Why Prom Isn't That Big Of A Deal
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Why Prom Isn't That Big Of A Deal

The memories are what matters.

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Why Prom Isn't That Big Of A Deal
Danielle Newberry

As my senior prom approaches, I thought it would be fun to share the disaster story that describes my junior prom in the hopes that it will help others understand my opinions on the event. Although the night turned out to be amazing and unforgettable, all of the awful things that happened that day made me realize that the 'big' things I was worried about (corsages and boutonnieres, pictures, etc.) were actually irrelevant. What really matters is spending time with the people you care about, regardless of the setting.

At my school, students are still required to come to school for half of the day. During this half day, my fellow yearbook staff and I were distributing the yearbook and I somehow got held up at school for an extra half hour.

Around 12:30 PM, I leave school and am on my way home when I realize that neither my boyfriend nor I had picked up the corsage and boutonniere from the florist, so I had to drive across town to get them. It's now 1:15 PM and I haven't had anything to eat or drink for breakfast, so I find a Starbucks and go inside to order my usual (vanilla sweet cream cold brew and a brownie). As I'm looking for my wallet in my bag, I drop my phone on the ground and the screen shatters completely. The screen literally shattered and separated from my phone.

I can't begin to describe how utterly frustrated I was and still am at myself for this next part, because looking back, I barely touched my phone at prom. However, I decided that I absolutely had to go to the mall and get my phone screen fixed because apparently being a sixteen year old about to go to her first prom, a phone is a must. It is now 2:45 PM and I am still at the mall waiting to hear if my phone is salvageable. Of course, it isn't. The one shred of luck I had on this day is the fact that I was due for an upgrade, so I got a new phone that day.

So finally, at 3:00 PM, I leave the mall with a brand new phone and an escalating sense of panic because I have thirty minutes to do my makeup, hair, and get into my dress before my boyfriend comes to pick me up. Seeing as I planned to get ready over the span of a few hours in order to incorporate the imminent mistakes I would make (I'm terrible at makeup), this short amount of time seemed nearly impossible.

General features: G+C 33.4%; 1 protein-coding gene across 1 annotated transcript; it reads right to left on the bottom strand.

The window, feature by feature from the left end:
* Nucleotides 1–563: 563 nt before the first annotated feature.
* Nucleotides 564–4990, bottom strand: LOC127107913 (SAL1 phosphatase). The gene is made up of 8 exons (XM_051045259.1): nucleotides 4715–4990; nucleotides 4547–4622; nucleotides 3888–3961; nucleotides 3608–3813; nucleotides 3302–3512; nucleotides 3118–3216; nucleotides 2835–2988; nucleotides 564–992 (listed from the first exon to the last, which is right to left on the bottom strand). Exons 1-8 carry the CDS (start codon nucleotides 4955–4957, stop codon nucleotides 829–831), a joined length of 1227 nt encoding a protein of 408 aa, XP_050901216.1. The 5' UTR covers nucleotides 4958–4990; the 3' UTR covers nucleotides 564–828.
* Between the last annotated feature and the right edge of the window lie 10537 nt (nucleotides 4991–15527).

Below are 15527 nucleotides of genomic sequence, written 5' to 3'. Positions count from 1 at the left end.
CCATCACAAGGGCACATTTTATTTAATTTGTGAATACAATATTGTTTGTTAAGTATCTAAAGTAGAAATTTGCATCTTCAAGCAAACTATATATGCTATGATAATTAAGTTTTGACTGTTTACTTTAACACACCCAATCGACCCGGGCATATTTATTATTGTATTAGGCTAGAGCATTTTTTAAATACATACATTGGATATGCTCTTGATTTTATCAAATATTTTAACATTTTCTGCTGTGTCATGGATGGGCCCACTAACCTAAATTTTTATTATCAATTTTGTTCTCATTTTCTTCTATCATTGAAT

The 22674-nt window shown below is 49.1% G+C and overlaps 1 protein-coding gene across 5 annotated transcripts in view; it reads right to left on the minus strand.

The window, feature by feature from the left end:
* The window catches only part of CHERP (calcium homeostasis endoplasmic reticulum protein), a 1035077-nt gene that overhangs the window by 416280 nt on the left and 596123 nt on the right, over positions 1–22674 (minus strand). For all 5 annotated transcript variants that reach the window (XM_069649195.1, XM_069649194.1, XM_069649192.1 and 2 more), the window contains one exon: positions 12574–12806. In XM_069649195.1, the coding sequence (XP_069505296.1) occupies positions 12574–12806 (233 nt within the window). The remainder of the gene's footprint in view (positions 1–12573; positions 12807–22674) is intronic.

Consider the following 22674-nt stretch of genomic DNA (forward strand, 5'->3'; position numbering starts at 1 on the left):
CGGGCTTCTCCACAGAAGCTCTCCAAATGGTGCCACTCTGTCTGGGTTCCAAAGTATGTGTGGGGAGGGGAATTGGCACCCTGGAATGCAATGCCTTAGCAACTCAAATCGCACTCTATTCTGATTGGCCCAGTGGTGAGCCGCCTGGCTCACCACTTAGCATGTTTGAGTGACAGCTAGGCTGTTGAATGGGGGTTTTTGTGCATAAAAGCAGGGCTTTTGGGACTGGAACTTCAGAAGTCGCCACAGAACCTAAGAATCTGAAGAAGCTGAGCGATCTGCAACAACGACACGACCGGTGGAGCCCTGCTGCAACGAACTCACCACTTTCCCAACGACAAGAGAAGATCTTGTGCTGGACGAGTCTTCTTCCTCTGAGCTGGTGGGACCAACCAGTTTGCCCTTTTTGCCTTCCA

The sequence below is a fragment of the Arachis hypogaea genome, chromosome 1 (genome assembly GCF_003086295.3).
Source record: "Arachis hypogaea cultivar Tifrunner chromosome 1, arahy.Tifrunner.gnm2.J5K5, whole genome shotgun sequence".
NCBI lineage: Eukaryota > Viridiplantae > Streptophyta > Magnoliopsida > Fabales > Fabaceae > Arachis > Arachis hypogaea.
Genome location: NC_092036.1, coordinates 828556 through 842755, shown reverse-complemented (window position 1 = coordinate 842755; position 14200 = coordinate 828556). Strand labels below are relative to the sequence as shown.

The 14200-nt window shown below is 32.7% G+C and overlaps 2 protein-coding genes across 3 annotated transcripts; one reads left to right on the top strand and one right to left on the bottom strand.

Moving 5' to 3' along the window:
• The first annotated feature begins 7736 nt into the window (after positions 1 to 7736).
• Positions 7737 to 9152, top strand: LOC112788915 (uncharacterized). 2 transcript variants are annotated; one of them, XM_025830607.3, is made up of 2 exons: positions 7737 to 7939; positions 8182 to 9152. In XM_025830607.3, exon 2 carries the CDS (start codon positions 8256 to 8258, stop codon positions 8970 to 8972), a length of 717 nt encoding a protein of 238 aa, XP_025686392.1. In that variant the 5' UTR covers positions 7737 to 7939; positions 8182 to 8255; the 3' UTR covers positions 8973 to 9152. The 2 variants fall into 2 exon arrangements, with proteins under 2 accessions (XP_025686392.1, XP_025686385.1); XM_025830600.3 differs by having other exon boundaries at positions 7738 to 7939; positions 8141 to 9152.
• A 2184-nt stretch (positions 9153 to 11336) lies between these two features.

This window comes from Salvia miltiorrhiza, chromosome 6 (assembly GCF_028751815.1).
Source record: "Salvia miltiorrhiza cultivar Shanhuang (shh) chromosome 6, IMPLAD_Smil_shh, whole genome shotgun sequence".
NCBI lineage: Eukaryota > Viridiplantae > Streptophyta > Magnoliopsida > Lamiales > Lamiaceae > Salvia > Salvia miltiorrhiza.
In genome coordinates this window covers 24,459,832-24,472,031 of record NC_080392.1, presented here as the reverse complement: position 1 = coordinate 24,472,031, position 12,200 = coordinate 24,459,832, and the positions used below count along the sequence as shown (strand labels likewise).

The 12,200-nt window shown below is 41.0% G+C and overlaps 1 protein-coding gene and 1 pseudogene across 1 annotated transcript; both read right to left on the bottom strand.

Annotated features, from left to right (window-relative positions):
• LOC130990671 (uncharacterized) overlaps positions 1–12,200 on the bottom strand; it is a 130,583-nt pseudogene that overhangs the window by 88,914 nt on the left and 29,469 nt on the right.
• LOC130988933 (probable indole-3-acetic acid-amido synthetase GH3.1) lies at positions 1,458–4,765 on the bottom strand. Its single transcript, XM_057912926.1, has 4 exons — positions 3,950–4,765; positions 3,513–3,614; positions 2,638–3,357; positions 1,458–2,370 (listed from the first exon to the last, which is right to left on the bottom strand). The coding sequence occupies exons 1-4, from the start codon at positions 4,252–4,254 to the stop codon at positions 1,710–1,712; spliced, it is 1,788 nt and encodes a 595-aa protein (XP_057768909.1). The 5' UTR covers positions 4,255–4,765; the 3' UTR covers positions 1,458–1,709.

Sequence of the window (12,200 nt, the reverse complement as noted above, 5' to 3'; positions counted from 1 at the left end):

I was honestly convinced that the night would be ruined because of all the bad things that had already happened at this point, but I knew I would rather look halfway decent and have a fun night than look my best and be late to pictures and prom itself. I call my best friend and she rushes over. She works on my hair as I do my makeup, but I was so nervous that all of these events would lead to a terrible night that my hands wouldn't stop shaking. Fortunately, I was zipped into my dress less than five minutes before my boyfriend arrived.

As soon as I saw him (and my friends, once we arrived at the venue at which we took pictures), I found this whole ordeal laughable. What was I so worried about? No one even noticed the small smudges of makeup that were the result of many mess-ups just an hour before. The pictures taken looked great because of how happy everyone and myself looked, not because of the hours of preparation. I smiled and laughed until my face hurt, danced until my feet hurt, and had an overall great night despite all of the setbacks I encountered earlier that day.

The point I'm trying to make is that while prom is a significant occasion in high school and deserves to be recognized as such, people shouldn't worry so much about how much money they're spending to look better than everyone else. I think that if more people treated prom as an opportunity to have a night of youthful fun and embrace the end of high school, the dresses and tuxedos and other extraneous aspects that characterize prom simply wouldn't matter. I barely noticed my corsage and I'm fairly sure that I lost most of the pins in my hair while dancing, but who cares? Realizing that the memories I made that night and the people I was able to spend time with were far more important than the physical and monetary aspects of prom was humbling.

Expensive dresses, fancy venues, and looking your best are not what make prom important. In my opinion, prom is just a really extravagant way to spend time with the people you care about and make some lifelong memories. As I come to think of it now, I think I saw all of my favorite teachers, family, and friends on the day of prom, which meant the world to me and made the dysfunctional day worth it. I suppose life has a funny way of presenting silver linings even when everything seems to be at its worst.

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This article has not been reviewed by Odyssey HQ and solely reflects the ideas and opinions of the creator.
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